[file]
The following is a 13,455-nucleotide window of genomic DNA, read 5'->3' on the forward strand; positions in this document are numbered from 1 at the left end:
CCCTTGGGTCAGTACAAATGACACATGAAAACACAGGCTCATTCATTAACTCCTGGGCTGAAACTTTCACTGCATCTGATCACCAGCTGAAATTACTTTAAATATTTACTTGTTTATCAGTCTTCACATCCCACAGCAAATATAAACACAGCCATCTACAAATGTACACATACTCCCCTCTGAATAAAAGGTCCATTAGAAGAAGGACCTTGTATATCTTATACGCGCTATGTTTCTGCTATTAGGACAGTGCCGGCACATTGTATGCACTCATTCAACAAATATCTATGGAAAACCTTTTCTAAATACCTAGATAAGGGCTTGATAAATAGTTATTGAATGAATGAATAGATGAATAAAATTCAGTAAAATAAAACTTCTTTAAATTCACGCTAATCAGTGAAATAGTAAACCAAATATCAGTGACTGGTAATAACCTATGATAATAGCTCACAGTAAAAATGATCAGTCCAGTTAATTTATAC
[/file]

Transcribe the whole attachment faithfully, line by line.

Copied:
The following is a 13,455-nucleotide window of genomic DNA, read 5'->3' on the forward strand; positions in this document are numbered from 1 at the left end:
CCCTTGGGTCAGTACAAATGACACATGAAAACACAGGCTCATTCATTAACTCCTGGGCTGAAACTTTCACTGCATCTGATCACCAGCTGAAATTACTTTAAATATTTACTTGTTTATCAGTCTTCACATCCCACAGCAAATATAAACACAGCCATCTACAAATGTACACATACTCCCCTCTGAATAAAAGGTCCATTAGAAGAAGGACCTTGTATATCTTATACGCGCTATGTTTCTGCTATTAGGACAGTGCCGGCACATTGTATGCACTCATTCAACAAATATCTATGGAAAACCTTTTCTAAATACCTAGATAAGGGCTTGATAAATAGTTATTGAATGAATGAATAGATGAATAAAATTCAGTAAAATAAAACTTCTTTAAATTCACGCTAATCAGTGAAATAGTAAACCAAATATCAGTGACTGGTAATAACCTATGATAATAGCTCACAGTAAAAATGATCAGTCCAGTTAATTTATAC